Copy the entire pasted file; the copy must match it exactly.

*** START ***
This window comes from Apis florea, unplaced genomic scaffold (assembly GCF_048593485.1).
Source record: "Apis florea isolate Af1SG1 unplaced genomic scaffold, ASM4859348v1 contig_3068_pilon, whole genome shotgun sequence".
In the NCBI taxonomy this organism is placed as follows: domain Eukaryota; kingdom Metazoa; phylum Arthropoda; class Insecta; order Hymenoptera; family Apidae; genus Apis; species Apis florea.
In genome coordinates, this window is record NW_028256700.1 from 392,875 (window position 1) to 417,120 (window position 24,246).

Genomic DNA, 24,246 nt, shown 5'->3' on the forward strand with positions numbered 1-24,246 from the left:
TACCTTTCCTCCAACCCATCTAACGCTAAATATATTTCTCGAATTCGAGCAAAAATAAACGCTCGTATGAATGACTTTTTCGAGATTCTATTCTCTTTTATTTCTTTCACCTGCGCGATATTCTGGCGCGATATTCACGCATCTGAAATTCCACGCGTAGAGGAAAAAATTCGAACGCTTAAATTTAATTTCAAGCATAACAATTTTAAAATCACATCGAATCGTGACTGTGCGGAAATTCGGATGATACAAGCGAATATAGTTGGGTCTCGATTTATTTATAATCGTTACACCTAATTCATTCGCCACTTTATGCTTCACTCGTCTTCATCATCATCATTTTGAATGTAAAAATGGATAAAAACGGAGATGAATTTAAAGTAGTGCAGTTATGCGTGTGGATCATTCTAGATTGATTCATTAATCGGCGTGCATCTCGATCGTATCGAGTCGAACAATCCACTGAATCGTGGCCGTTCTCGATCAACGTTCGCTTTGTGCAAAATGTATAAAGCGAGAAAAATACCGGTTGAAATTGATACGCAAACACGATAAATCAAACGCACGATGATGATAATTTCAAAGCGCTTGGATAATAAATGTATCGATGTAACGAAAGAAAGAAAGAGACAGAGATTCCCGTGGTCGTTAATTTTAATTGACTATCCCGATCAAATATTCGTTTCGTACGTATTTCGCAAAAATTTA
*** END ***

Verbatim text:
This window comes from Apis florea, unplaced genomic scaffold (assembly GCF_048593485.1).
Source record: "Apis florea isolate Af1SG1 unplaced genomic scaffold, ASM4859348v1 contig_3068_pilon, whole genome shotgun sequence".
In the NCBI taxonomy this organism is placed as follows: domain Eukaryota; kingdom Metazoa; phylum Arthropoda; class Insecta; order Hymenoptera; family Apidae; genus Apis; species Apis florea.
In genome coordinates, this window is record NW_028256700.1 from 392,875 (window position 1) to 417,120 (window position 24,246).

Genomic DNA, 24,246 nt, shown 5'->3' on the forward strand with positions numbered 1-24,246 from the left:
TACCTTTCCTCCAACCCATCTAACGCTAAATATATTTCTCGAATTCGAGCAAAAATAAACGCTCGTATGAATGACTTTTTCGAGATTCTATTCTCTTTTATTTCTTTCACCTGCGCGATATTCTGGCGCGATATTCACGCATCTGAAATTCCACGCGTAGAGGAAAAAATTCGAACGCTTAAATTTAATTTCAAGCATAACAATTTTAAAATCACATCGAATCGTGACTGTGCGGAAATTCGGATGATACAAGCGAATATAGTTGGGTCTCGATTTATTTATAATCGTTACACCTAATTCATTCGCCACTTTATGCTTCACTCGTCTTCATCATCATCATTTTGAATGTAAAAATGGATAAAAACGGAGATGAATTTAAAGTAGTGCAGTTATGCGTGTGGATCATTCTAGATTGATTCATTAATCGGCGTGCATCTCGATCGTATCGAGTCGAACAATCCACTGAATCGTGGCCGTTCTCGATCAACGTTCGCTTTGTGCAAAATGTATAAAGCGAGAAAAATACCGGTTGAAATTGATACGCAAACACGATAAATCAAACGCACGATGATGATAATTTCAAAGCGCTTGGATAATAAATGTATCGATGTAACGAAAGAAAGAAAGAGACAGAGATTCCCGTGGTCGTTAATTTTAATTGACTATCCCGATCAAATATTCGTTTCGTACGTATTTCGCAAAAATTTA